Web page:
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Listening to Philosophy, Silence & Self


Listening to Philosophy, Silence & Self


in conversation with Jean-Luc Nancy

What would it mean for philosophy to listen? What does silence or the self sound like? French philosopher Jean-Luc Nancy talks to four by three magazine about the responsibility of philosophy, his approach to the arts, the noise of being and the difference between seeing and hearing oneself.

The relationship between art and philosophy has a long and troubled history. In his Republic, Plato banished art from his ideal society and invited philosophy to become the sovereign ruler of the state. For Plato, art was a form of illusion, creating a representation of an empirical world that was already one step removed from the truth of his Platonic Ideas. It wasn’t until the the German Idealists, and the work of Georg Wilhelm Friedrich Hegel in particular, that art and philosophy came closer to harmony. For Hegel, art too was an expression of truth, albeit in a sensuous and thereby imperfect form.

Jean-Luc Nancy is a French philosopher, who has written works on thinkers from Georg Wilhelm Friedrich Hegel, to Immanuel Kant, René Descartes and Martin Heidegger. Throughout his work, he has challenged and questioned philosophy’s denigration of the sensuous and its privileging of the concept. He first came to prominence with The Inoperative Community (1991) and some of his other most well known work include, The Sense of the World (1993) and Being Singular Plural (2000), which highlights the question of our being together in contemporary society as one of the main themes in his  prolific work. Nancy has also published books on film, literature and music, such as on the work of Abbas Kiarostami, On Kawara, Charles Baudelaire and Friedrich Hölderlin.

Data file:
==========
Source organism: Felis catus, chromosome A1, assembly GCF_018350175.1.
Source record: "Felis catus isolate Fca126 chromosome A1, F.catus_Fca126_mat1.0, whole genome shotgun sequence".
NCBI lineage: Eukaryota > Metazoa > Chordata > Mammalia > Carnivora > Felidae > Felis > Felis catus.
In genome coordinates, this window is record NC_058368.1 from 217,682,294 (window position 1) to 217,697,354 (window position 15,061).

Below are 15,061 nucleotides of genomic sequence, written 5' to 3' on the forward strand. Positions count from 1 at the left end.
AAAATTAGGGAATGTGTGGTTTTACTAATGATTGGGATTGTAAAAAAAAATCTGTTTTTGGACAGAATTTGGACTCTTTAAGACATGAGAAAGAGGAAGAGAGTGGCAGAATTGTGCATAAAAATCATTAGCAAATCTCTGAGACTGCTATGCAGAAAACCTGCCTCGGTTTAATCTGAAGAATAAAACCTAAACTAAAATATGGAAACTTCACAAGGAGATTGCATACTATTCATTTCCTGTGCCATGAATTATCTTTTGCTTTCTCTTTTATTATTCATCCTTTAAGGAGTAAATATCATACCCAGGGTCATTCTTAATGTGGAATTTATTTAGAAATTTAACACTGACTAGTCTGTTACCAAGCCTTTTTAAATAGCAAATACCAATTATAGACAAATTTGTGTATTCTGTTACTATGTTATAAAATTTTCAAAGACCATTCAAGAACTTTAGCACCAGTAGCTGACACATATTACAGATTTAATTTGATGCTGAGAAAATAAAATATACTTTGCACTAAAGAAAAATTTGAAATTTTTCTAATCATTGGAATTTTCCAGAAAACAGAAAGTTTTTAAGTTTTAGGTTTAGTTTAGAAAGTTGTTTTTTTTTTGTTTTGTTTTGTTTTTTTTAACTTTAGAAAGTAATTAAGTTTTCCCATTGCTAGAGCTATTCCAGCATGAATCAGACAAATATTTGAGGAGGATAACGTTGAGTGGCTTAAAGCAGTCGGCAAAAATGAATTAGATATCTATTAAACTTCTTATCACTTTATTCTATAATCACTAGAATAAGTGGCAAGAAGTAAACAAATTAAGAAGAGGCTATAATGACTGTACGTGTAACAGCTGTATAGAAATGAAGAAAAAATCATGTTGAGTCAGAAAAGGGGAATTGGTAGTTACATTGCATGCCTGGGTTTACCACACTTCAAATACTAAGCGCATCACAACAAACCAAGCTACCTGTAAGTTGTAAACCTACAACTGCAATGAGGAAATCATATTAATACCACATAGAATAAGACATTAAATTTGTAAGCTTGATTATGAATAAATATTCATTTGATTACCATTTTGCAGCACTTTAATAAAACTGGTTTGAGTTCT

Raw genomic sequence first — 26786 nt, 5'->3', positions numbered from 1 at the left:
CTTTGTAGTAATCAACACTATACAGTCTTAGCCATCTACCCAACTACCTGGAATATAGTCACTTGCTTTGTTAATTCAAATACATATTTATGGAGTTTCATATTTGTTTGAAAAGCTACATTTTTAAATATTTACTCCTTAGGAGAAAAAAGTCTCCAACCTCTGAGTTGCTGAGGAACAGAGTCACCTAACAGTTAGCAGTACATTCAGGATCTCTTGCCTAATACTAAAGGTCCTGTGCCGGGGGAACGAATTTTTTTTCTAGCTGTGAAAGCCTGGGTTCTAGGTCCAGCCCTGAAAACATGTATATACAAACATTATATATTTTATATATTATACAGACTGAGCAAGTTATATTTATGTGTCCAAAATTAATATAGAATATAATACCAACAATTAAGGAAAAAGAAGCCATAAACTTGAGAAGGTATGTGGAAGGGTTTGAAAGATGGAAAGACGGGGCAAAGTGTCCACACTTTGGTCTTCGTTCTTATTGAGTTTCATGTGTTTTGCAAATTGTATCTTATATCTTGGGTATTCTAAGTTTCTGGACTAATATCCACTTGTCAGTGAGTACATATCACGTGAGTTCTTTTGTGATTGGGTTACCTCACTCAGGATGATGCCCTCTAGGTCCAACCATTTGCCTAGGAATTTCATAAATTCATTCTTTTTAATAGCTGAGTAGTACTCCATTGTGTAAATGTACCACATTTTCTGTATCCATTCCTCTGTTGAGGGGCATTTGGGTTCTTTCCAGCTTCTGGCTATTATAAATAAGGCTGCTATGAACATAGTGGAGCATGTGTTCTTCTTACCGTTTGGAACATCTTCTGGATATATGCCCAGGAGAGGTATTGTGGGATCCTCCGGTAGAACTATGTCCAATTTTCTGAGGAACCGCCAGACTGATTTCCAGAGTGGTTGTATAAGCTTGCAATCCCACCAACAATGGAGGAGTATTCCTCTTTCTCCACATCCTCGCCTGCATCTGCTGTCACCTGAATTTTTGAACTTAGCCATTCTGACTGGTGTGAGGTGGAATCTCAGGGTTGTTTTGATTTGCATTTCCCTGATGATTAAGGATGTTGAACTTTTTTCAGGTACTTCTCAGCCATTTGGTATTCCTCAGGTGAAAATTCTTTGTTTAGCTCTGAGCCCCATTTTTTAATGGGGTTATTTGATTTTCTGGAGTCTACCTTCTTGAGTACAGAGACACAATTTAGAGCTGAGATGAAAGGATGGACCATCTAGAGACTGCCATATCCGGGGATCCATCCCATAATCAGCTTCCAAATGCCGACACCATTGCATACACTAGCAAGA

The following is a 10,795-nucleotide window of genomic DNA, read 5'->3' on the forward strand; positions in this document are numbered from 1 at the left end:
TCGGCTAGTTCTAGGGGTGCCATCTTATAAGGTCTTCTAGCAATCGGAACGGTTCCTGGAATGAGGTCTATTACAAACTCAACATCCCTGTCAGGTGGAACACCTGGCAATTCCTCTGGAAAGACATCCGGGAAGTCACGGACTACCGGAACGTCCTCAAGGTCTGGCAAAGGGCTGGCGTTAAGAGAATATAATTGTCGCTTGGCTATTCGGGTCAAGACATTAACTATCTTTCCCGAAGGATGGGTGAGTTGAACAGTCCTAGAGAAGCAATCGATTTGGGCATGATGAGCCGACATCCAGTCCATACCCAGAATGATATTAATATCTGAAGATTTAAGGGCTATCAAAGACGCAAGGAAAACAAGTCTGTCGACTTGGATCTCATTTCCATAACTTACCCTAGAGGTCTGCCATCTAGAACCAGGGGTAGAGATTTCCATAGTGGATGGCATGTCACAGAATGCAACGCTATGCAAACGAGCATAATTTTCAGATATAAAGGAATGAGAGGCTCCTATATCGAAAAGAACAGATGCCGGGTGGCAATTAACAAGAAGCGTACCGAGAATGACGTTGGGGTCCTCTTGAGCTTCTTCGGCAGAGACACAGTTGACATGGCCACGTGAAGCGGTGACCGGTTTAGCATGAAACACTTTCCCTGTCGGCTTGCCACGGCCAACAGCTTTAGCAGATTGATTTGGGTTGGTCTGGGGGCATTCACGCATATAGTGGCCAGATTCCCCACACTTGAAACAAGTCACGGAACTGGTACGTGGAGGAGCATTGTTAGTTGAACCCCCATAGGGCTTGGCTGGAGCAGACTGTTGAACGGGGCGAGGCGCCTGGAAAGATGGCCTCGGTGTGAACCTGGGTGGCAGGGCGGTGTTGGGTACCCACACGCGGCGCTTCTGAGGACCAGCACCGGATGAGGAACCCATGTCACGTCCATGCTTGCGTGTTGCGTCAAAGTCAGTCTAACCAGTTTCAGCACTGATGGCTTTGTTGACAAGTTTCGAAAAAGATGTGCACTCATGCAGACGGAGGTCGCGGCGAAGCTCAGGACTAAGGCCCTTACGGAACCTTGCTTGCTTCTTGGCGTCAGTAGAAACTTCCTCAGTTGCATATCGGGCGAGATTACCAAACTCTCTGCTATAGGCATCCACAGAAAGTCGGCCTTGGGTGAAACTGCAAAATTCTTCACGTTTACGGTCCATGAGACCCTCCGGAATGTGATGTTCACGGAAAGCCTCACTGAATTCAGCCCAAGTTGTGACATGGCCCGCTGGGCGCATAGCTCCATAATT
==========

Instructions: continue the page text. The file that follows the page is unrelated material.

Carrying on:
We talked to Jean-Luc Nancy about the relations of philosophy, art, silence and the self.

Your work has been consistently sensitive to our historical and cultural location, tackling not only themes in art, epistemology and metaphysics but also ethics and politics. What do you take the responsibility of philosophy to be?

Jean-Luc Nancy: Philosophy is responsible for what its name means: philein, to love in friendship, not to aim to appropriate for oneself. Not only to not appropriate sophia but to be in sophia (wisdom, knowledge) of philein, of friendship.

What is friendship? It is care, proximity and non-solitude. Not only between humans, but between all beings. To be responsible is to be made responsible for responding. Even before a rock I can and I must respond: the rock responds with an echo. The echo does not come back to “me”, it is not re-appropriated, but is the resonance of my response to the rock, to its rocky presence. Yet another man or animal is also always a rock: some bones. But bones that resonate other than by echo, or else by echoes to that which the call did not demand, other than to resonate. “I am heeerre” – the echo responds “yes, you are theeerre”. This “eeerre” means that “there” is never “here” nor “over there”.


In Listening you pose the question “Is listening something of which philosophy is capable?” What would it mean for philosophy to listen? How can we listen for truth “itself”?

JLN: To listen is “tendre l’oreille” – literally to stretch the ear – to render it sensitive to what inserts itself between words, to the voice, to intonation, to vibrations. Philosophy always risks allowing significations to isolate themselves and to congeal. It carries this risk, but at the same time philosophy must also allow signification to evade it. Plato says “good is above all essence (or being)”: what is this “above-all” (in Greek epekeina)? How can it be transcribed or phrased differently?

Philosophy learns from art that truth does not demonstrate itself but presents itself. That it does not present itself but forms itself. Truth lets itself be listened to: it resonates, it rings out, that is to say it is present neither here nor there, neither before nor behind, neither on the right nor on the left, above or below. It is not there, but we hear it. 

Philosophy learns from art that truth does not demonstrate itself but presents itself

Writing after Hegel and his ‘end of art thesis’ you’ve embraced a more pluralist approach to the arts, in which different arts reflect and operate on different senses. Why do you reject the idea that art is an expression of ‘ideas’ or of our historical being? 

JLN: Hegel wanted to say that art is no longer the sensible expression of intelligible truths since philosophy presents truth, outside of all forms of presentation –even outside of language.